The ancient capital of India is unable to handle its garbage
the capital of Bihar, Patna, is a fast expanding modern city and like all modern cities is beset by its share of problems. Most prominent among them being its inability to manage its solid wastes.
With a population well in excess of 10 lakh residing along the banks of the Ganga, the threat today is from the spread of infectious diseases due to the deplorable state of civic conditions in the city.
Though the municipal solid waste management system has been operational since 1951, conditions are as pathetic today as it has been decades ago. However, of particular concern is the management of hospital waste. Even six years after the drafting of Bio-medical Wastes (Management and Handling) rules, 1994, none of the hospitals in the city's 39 wards have any facilities for the segregation and incineration of waste generated by them. These wastes are disposed of along the roadside in the same manner as domestic and commercial waste. At times such waste finds it way into the Ganga, contaminating it in the process.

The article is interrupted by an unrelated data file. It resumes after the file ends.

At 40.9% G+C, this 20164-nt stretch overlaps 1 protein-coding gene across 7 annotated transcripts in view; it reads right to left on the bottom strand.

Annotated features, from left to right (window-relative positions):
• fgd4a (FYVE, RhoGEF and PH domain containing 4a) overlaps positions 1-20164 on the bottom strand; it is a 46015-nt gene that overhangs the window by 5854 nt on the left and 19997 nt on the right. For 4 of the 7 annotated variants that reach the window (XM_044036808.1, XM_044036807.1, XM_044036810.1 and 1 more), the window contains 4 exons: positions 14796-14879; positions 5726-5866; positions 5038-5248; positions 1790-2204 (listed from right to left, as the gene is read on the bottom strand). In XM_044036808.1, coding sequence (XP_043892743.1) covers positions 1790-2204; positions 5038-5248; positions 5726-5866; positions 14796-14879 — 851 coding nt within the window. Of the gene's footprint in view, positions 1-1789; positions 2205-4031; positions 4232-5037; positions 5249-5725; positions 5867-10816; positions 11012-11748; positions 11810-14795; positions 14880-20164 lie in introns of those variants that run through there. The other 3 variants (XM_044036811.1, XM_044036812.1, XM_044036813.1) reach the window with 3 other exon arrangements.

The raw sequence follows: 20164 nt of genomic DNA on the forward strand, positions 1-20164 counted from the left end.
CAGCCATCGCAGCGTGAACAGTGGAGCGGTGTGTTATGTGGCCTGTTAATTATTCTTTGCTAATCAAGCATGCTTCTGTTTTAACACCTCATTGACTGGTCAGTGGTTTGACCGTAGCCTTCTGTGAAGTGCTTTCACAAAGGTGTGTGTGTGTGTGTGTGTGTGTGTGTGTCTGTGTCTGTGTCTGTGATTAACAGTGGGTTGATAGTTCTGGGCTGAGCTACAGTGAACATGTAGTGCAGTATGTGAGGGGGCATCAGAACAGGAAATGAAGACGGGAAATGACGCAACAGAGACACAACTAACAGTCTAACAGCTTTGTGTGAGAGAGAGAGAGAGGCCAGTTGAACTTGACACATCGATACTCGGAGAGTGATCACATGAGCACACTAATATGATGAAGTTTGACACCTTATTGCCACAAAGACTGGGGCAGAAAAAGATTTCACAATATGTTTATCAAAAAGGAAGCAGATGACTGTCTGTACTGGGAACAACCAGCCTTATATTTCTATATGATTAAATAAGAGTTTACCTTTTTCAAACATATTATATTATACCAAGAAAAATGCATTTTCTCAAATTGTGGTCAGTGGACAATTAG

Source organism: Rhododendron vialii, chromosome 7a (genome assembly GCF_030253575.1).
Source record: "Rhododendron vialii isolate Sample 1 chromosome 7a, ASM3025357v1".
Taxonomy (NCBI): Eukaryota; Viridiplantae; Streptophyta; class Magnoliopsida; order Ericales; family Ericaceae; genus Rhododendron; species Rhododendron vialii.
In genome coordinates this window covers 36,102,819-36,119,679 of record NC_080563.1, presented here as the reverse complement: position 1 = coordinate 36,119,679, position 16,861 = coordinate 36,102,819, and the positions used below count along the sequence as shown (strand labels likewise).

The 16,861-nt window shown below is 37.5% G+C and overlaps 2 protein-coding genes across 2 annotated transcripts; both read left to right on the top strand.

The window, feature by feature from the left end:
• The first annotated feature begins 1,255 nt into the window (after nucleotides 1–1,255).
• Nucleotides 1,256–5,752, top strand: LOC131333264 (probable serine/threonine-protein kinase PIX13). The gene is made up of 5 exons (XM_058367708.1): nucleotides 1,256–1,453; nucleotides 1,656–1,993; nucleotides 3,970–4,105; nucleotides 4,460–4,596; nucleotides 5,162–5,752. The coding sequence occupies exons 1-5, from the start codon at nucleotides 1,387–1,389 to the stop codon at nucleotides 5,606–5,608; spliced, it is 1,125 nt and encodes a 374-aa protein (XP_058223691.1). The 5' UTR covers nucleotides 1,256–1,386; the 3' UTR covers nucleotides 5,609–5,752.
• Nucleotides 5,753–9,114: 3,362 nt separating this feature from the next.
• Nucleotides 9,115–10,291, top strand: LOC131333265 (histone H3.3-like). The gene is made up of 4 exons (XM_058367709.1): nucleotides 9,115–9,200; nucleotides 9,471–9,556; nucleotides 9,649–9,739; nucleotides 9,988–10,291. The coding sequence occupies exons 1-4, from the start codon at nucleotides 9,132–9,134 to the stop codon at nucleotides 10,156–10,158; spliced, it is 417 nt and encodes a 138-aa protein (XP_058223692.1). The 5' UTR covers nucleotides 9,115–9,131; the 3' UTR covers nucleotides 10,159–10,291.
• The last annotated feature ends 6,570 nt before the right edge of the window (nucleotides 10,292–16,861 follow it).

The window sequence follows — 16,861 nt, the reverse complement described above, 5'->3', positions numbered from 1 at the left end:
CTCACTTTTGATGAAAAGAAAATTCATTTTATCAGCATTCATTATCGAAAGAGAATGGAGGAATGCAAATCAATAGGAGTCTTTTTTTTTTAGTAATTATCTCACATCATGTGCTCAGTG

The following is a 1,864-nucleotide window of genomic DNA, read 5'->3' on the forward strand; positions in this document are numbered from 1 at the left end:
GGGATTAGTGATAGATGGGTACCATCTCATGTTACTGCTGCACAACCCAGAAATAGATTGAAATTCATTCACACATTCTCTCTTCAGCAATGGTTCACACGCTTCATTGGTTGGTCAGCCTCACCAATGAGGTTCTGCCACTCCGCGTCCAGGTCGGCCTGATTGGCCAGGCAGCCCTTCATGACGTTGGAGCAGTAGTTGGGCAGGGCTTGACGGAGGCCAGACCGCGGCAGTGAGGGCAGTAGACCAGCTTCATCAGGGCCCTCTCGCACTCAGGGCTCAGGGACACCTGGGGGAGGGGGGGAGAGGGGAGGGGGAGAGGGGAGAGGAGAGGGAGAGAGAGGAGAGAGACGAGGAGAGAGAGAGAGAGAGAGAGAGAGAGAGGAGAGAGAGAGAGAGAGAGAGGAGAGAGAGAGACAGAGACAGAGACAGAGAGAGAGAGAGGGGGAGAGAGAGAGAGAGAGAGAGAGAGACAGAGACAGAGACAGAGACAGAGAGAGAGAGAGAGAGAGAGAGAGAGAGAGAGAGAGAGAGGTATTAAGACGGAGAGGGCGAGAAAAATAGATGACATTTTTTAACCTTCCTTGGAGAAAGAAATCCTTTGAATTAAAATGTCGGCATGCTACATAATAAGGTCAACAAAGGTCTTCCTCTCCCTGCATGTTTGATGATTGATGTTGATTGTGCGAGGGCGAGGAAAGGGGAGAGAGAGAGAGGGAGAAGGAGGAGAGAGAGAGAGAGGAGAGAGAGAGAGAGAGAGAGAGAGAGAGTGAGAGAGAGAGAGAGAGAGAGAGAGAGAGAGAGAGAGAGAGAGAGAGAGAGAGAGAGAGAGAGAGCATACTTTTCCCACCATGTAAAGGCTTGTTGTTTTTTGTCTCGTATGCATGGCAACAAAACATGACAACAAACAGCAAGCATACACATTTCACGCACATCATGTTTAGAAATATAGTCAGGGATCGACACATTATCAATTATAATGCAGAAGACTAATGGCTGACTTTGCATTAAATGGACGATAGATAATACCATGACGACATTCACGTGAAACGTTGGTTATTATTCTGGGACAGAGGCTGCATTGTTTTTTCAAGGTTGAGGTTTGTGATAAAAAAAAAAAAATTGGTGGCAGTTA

A survey sponsored by the Central Pollution Control Board and conducted by Environment Protection Training and Research Institute, Hyderabad, states that the city generates around 330 tonnes of waste per day. But it is a well known fact that the largest of Patna's three circles, the New Capital circle, generates around 200 tonnes of garbage per day. The civic bodies are also assisted in their task by voluntary organisations but the task has proved to be beyond their combined efforts. Even the presence of waste bins and kura sthals has not served any useful purpose because of their inappropriate placement and size. This has led to people dumping litter at any site convenient to them. This has resulted in the common sight of choked and overflowing sewer lines.
Environmental activist and researcher Smita Singh blames the popular polythene carry bags for the state of the sewers and advocates a ban on the use of these bags.
At the disposal sites, the untreatment waste is dumped in the open resulting in a foul odour emanating permanently from the area besides posing a health hazard to residents.
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